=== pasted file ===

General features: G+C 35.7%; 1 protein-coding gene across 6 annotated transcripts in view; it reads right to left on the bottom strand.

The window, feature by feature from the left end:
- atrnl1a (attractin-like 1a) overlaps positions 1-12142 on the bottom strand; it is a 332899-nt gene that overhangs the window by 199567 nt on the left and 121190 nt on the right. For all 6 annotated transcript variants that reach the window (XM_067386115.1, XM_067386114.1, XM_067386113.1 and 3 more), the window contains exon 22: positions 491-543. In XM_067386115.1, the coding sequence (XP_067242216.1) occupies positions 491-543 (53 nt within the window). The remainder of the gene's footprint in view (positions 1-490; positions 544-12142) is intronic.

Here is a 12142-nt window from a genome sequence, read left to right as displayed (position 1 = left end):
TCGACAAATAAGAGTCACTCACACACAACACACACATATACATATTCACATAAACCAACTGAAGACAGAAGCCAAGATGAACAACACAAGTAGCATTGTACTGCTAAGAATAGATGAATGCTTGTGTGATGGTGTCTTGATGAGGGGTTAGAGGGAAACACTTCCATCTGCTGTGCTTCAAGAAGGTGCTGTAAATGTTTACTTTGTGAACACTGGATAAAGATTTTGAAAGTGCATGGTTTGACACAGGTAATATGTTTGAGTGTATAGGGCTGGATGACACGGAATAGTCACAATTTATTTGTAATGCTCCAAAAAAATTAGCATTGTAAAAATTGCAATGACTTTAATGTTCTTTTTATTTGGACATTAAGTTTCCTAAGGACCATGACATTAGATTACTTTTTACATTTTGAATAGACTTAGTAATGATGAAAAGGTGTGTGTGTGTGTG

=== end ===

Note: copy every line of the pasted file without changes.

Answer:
General features: G+C 35.7%; 1 protein-coding gene across 6 annotated transcripts in view; it reads right to left on the bottom strand.

The window, feature by feature from the left end:
- atrnl1a (attractin-like 1a) overlaps positions 1-12142 on the bottom strand; it is a 332899-nt gene that overhangs the window by 199567 nt on the left and 121190 nt on the right. For all 6 annotated transcript variants that reach the window (XM_067386115.1, XM_067386114.1, XM_067386113.1 and 3 more), the window contains exon 22: positions 491-543. In XM_067386115.1, the coding sequence (XP_067242216.1) occupies positions 491-543 (53 nt within the window). The remainder of the gene's footprint in view (positions 1-490; positions 544-12142) is intronic.

Here is a 12142-nt window from a genome sequence, read left to right as displayed (position 1 = left end):
TCGACAAATAAGAGTCACTCACACACAACACACACATATACATATTCACATAAACCAACTGAAGACAGAAGCCAAGATGAACAACACAAGTAGCATTGTACTGCTAAGAATAGATGAATGCTTGTGTGATGGTGTCTTGATGAGGGGTTAGAGGGAAACACTTCCATCTGCTGTGCTTCAAGAAGGTGCTGTAAATGTTTACTTTGTGAACACTGGATAAAGATTTTGAAAGTGCATGGTTTGACACAGGTAATATGTTTGAGTGTATAGGGCTGGATGACACGGAATAGTCACAATTTATTTGTAATGCTCCAAAAAAATTAGCATTGTAAAAATTGCAATGACTTTAATGTTCTTTTTATTTGGACATTAAGTTTCCTAAGGACCATGACATTAGATTACTTTTTACATTTTGAATAGACTTAGTAATGATGAAAAGGTGTGTGTGTGTGTG